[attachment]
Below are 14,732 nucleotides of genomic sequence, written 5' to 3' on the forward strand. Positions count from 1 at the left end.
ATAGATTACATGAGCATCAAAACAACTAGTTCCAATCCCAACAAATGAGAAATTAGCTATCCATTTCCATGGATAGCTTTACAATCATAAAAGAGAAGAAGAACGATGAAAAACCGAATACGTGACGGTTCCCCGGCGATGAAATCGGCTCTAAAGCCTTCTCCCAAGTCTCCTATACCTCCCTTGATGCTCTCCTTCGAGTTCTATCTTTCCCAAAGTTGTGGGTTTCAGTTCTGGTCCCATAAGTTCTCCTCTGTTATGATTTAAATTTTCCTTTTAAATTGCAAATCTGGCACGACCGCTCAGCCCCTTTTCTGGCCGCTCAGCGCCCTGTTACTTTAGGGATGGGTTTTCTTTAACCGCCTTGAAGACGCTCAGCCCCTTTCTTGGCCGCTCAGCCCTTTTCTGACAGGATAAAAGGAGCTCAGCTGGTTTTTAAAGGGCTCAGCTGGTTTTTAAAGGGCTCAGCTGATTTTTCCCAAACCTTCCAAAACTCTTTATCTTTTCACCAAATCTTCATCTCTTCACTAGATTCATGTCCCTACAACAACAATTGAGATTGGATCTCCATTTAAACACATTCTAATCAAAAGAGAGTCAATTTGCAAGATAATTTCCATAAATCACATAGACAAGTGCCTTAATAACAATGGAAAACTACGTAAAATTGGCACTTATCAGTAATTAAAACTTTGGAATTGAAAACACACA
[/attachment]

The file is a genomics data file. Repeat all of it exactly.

Below are 14,732 nucleotides of genomic sequence, written 5' to 3' on the forward strand. Positions count from 1 at the left end.
ATAGATTACATGAGCATCAAAACAACTAGTTCCAATCCCAACAAATGAGAAATTAGCTATCCATTTCCATGGATAGCTTTACAATCATAAAAGAGAAGAAGAACGATGAAAAACCGAATACGTGACGGTTCCCCGGCGATGAAATCGGCTCTAAAGCCTTCTCCCAAGTCTCCTATACCTCCCTTGATGCTCTCCTTCGAGTTCTATCTTTCCCAAAGTTGTGGGTTTCAGTTCTGGTCCCATAAGTTCTCCTCTGTTATGATTTAAATTTTCCTTTTAAATTGCAAATCTGGCACGACCGCTCAGCCCCTTTTCTGGCCGCTCAGCGCCCTGTTACTTTAGGGATGGGTTTTCTTTAACCGCCTTGAAGACGCTCAGCCCCTTTCTTGGCCGCTCAGCCCTTTTCTGACAGGATAAAAGGAGCTCAGCTGGTTTTTAAAGGGCTCAGCTGGTTTTTAAAGGGCTCAGCTGATTTTTCCCAAACCTTCCAAAACTCTTTATCTTTTCACCAAATCTTCATCTCTTCACTAGATTCATGTCCCTACAACAACAATTGAGATTGGATCTCCATTTAAACACATTCTAATCAAAAGAGAGTCAATTTGCAAGATAATTTCCATAAATCACATAGACAAGTGCCTTAATAACAATGGAAAACTACGTAAAATTGGCACTTATCAGTAATTAAAACTTTGGAATTGAAAACACACA